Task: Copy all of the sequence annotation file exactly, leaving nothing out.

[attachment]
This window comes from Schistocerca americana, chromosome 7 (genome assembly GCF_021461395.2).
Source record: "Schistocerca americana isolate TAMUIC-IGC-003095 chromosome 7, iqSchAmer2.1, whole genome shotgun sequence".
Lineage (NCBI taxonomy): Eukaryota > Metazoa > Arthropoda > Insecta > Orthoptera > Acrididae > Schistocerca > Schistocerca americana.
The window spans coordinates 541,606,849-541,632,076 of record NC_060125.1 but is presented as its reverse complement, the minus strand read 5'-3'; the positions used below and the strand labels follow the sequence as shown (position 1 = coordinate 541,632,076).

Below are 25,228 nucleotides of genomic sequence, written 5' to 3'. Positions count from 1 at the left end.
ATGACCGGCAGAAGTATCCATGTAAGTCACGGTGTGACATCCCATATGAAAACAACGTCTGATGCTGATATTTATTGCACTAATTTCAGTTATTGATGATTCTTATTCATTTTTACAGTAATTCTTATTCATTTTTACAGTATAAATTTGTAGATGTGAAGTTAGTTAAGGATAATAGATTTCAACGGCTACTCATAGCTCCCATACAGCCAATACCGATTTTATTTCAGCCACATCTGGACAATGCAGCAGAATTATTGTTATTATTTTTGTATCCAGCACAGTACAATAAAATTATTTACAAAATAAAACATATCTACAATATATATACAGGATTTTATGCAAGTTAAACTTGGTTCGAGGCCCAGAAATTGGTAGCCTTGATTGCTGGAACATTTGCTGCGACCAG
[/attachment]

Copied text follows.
This window comes from Schistocerca americana, chromosome 7 (genome assembly GCF_021461395.2).
Source record: "Schistocerca americana isolate TAMUIC-IGC-003095 chromosome 7, iqSchAmer2.1, whole genome shotgun sequence".
Lineage (NCBI taxonomy): Eukaryota > Metazoa > Arthropoda > Insecta > Orthoptera > Acrididae > Schistocerca > Schistocerca americana.
The window spans coordinates 541,606,849-541,632,076 of record NC_060125.1 but is presented as its reverse complement, the minus strand read 5'-3'; the positions used below and the strand labels follow the sequence as shown (position 1 = coordinate 541,632,076).

Below are 25,228 nucleotides of genomic sequence, written 5' to 3'. Positions count from 1 at the left end.
ATGACCGGCAGAAGTATCCATGTAAGTCACGGTGTGACATCCCATATGAAAACAACGTCTGATGCTGATATTTATTGCACTAATTTCAGTTATTGATGATTCTTATTCATTTTTACAGTAATTCTTATTCATTTTTACAGTATAAATTTGTAGATGTGAAGTTAGTTAAGGATAATAGATTTCAACGGCTACTCATAGCTCCCATACAGCCAATACCGATTTTATTTCAGCCACATCTGGACAATGCAGCAGAATTATTGTTATTATTTTTGTATCCAGCACAGTACAATAAAATTATTTACAAAATAAAACATATCTACAATATATATACAGGATTTTATGCAAGTTAAACTTGGTTCGAGGCCCAGAAATTGGTAGCCTTGATTGCTGGAACATTTGCTGCGACCAG